Profiles in Time: Hunter S. Thompson

Hunter S. Thompson’s inherent knack for writing and passion for activism made him a key voice in the counterculture movement. He’s famous for writing Fear and Loathing in Las Vegas and his personal reporting style – Gonzo journalism.  Thompson was also a Rolex man.

The Early Years

Thompson’s personality and talents developed in his early years. He was a mischievous adolescent who was constantly testing the limits.  Writing interested Thompson early on and he was clearly talented. The Athenaeum Literary Association, a highly regarded literary and social organization, accepted him while he was in high school. Here he contributed regularly to their newsletter.

The literary society kicked Thompson out during his senior year after committing a robbery. In order to avoid jail time he joined the Air Force. He received an early discharge just two years later, and afterward he made writing his sole focus. Thompson traveled the country, working for a number of small publications and spending a brief period at Time magazine. He also began working on more personal writing projects and wrote his first novel. Decades after being written,  this novel published in 1998. It is an autobiography titled The Rum Diary.

an image of Hunter S. Thompson and 2 of his book covers

The Turning Point

Fortunately for Thompson, as time went on, his bad behavior marked him as an anti-establishment and fearless journalist, which resonated with the growing counterculture movement of the 1960’s. This ultimately led him to receive an assignment that would prove to be a turning point in his career: an article about the Hell’s Angels motorcycle club for The Nation. This article received rave reviews and secured a book deal for Thompson. Two years later, he debuted his first book, Hell’s Angels: The Strange and Terrible Saga of the Outlaw Motorcycle Gangs. Like the article for The Nation, the book was a huge success. It established Thompson as a powerful journalist with a decidedly unique writing style.

The book helped propel Thompson’s career as he continued to travel around the country on assignments for a variety of publications. Scanlan’s monthly printed his piece that he titled “The Kentucky Derby is Decadent and Depraved.” It became one of his most influential articles and is considered the first example of Thompson’s signature style, Gonzo journalism.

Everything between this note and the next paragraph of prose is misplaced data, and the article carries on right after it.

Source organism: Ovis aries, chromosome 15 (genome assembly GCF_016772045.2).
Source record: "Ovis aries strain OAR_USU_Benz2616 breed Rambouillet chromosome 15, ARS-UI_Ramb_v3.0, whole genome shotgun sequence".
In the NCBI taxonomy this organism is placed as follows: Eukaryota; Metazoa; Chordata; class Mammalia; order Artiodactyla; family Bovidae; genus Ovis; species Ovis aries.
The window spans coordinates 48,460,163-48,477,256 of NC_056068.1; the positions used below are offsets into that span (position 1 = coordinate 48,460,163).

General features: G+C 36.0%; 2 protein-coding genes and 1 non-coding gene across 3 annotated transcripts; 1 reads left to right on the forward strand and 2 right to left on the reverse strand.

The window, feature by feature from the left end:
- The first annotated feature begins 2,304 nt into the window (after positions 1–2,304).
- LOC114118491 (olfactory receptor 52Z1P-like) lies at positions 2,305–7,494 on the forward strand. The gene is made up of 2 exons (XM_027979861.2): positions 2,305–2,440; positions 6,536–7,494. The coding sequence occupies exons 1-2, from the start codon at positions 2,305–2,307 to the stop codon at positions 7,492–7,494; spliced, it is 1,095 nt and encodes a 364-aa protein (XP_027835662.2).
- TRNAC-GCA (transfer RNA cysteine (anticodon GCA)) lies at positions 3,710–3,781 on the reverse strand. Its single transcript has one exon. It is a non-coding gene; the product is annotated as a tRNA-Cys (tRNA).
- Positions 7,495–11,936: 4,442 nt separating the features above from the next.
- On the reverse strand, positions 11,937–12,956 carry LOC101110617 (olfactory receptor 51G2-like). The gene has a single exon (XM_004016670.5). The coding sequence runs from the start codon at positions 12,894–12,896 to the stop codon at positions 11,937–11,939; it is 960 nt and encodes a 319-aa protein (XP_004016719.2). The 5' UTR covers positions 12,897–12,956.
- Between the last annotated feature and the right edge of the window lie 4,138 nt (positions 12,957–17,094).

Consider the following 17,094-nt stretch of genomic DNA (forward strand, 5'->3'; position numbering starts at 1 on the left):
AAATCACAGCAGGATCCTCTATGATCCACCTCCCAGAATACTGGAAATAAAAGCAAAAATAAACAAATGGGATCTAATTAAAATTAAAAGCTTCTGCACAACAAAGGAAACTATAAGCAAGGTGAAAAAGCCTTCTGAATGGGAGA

A few months after he published the Kentucky Derby piece, he decided to run for sheriff of Pitkin County, Colorado, where he owned a home. It came as no surprise that he lost the race. It was not all a loss though. He wrote a story about the campaign titled “The Battle of Aspen,” and it was featured in Rolling Stone. This lead to a longstanding relationship between the magazine and Thompson. He would eventually serve as its national affairs editor for the next two decades.

Fear and Loathing

A year later, Thompson received another assignment that would prove to be life changing. Sports Illustrated hired Thompson to cover the Mint 400 motorcycle race in the Nevada desert. When he arrived at the site, Thompson decided to write something entirely different. Sports Illustrated rejected the work. However, Rolling Stone picked it up and released it in a serialized format. Thompson later expanded on his work to create his most well-known book, Fear and Loathing in Las Vegas: A Savage Journey to the Heart of the American Dream.

After the success of Fear and Loathing in Las Vegas, Thompson’s career continued to flourish. Eventually, however, his hard and fast lifestyle began to take a toll on his work. His writing was still published although much of it was from earlier, more productive years. As his career and health both dwindled, he became depressed and disillusioned. Ultimately, Thompson took his own life.

The Watches

An image of a Rolex Coke Bezel

Thompson gravitated toward rather traditional timepieces even though he was undoubtedly a colorful and complex guy. He was a Rolex man with a particular affection for the GMT Master. He owned both a Coke bezel GMT Master II and a Root Beer GMT Master. Still, Thompson found a way to make Rolex his own. He oftentimes wore both watches simultaneously on the same wrist.

Check out other Profiles in Time, like Ernest Hemmingway’s.

Share Post
Written by

Caitlyn is the founder of Grey Ghost, a New York City-based boutique content marketing agency with a passion for artists, entrepreneurs, small businesses, and startups. She believes in quality over quantity, creative thinking, and, above all, using language as powerful tool to build lasting connections.

Latest comments
  • Pepsi bezel. Not coke.

    • Hi Ben,

      From what we could tell through our research, Thompson wore a Coke bezel GMT and a Root Beer GMT -oftentimes simultaneously.